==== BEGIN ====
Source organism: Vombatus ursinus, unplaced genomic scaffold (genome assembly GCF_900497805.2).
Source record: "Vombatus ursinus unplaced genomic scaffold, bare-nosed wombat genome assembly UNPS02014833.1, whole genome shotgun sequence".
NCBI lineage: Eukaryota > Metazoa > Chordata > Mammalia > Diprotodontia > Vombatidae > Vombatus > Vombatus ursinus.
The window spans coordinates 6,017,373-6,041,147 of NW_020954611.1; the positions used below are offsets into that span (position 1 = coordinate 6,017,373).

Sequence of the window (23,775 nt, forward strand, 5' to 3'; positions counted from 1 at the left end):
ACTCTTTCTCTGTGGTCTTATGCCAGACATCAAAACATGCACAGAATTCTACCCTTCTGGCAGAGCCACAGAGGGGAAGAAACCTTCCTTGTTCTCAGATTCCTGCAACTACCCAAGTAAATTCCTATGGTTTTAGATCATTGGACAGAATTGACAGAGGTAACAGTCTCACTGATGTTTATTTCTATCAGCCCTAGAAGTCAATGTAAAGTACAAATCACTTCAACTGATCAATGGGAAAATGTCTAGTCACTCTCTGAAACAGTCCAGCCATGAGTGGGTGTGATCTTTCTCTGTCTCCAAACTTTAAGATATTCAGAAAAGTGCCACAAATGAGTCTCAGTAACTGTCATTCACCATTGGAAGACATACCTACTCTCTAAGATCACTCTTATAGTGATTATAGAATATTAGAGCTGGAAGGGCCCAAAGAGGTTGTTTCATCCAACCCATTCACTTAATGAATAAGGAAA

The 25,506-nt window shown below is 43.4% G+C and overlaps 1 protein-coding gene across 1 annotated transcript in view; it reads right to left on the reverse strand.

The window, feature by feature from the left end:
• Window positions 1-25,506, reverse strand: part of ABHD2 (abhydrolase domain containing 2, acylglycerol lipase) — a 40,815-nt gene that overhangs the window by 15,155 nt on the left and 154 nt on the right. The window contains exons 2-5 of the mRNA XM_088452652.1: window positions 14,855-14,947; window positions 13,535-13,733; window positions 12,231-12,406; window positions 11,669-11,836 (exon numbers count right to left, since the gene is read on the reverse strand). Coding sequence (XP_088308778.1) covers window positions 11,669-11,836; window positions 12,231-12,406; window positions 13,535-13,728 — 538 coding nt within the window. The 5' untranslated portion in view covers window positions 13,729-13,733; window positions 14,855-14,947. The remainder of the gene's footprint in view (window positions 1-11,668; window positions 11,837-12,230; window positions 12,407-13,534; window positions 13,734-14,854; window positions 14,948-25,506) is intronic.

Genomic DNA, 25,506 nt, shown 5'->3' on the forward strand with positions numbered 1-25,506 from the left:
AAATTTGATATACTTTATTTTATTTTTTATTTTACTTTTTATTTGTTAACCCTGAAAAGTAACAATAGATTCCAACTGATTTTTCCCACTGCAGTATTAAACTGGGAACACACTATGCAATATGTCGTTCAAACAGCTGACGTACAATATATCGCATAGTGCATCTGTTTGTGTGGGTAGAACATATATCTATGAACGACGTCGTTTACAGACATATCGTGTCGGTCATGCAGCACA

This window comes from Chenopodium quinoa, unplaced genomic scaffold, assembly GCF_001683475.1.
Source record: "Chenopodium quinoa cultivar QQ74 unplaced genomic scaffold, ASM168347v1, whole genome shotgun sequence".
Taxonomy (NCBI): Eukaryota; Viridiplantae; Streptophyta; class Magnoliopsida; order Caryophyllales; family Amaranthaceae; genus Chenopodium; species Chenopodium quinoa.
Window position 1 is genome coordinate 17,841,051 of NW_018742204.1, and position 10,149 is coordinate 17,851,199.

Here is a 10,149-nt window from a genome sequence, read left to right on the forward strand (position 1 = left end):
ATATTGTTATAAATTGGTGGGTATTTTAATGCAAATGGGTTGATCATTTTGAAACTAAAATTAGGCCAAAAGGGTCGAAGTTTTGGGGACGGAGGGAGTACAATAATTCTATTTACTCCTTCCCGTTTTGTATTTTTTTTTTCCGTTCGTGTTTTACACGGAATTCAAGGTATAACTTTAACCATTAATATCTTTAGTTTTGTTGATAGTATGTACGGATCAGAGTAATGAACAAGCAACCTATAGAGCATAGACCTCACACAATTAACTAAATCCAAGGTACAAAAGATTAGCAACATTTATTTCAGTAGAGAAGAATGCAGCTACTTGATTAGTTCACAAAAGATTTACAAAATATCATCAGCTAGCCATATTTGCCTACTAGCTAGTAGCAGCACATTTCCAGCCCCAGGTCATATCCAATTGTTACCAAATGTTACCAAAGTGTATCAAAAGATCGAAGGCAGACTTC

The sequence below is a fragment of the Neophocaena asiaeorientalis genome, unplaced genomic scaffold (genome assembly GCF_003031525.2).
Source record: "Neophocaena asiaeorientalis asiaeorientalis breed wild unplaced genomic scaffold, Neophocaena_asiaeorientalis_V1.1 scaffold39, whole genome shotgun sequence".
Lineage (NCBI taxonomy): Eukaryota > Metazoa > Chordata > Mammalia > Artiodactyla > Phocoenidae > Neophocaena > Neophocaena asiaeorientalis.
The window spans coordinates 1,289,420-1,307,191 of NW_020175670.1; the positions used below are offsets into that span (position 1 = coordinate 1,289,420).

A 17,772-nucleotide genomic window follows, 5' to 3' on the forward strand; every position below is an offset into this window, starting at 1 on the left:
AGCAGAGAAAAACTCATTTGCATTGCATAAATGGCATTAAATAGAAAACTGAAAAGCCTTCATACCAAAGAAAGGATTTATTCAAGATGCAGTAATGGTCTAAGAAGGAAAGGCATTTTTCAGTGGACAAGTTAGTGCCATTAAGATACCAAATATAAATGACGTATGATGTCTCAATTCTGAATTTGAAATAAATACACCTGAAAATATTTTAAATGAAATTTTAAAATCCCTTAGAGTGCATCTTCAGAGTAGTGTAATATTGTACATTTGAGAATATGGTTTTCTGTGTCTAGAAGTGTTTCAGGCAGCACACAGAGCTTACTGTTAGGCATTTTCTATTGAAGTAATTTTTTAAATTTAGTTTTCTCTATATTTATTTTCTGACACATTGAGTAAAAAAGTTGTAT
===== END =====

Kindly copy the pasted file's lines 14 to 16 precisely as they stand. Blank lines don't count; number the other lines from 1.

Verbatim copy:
Taxonomy (NCBI): Eukaryota; Viridiplantae; Streptophyta; class Magnoliopsida; order Caryophyllales; family Amaranthaceae; genus Chenopodium; species Chenopodium quinoa.
Window position 1 is genome coordinate 17,841,051 of NW_018742204.1, and position 10,149 is coordinate 17,851,199.

Here is a 10,149-nt window from a genome sequence, read left to right on the forward strand (position 1 = left end):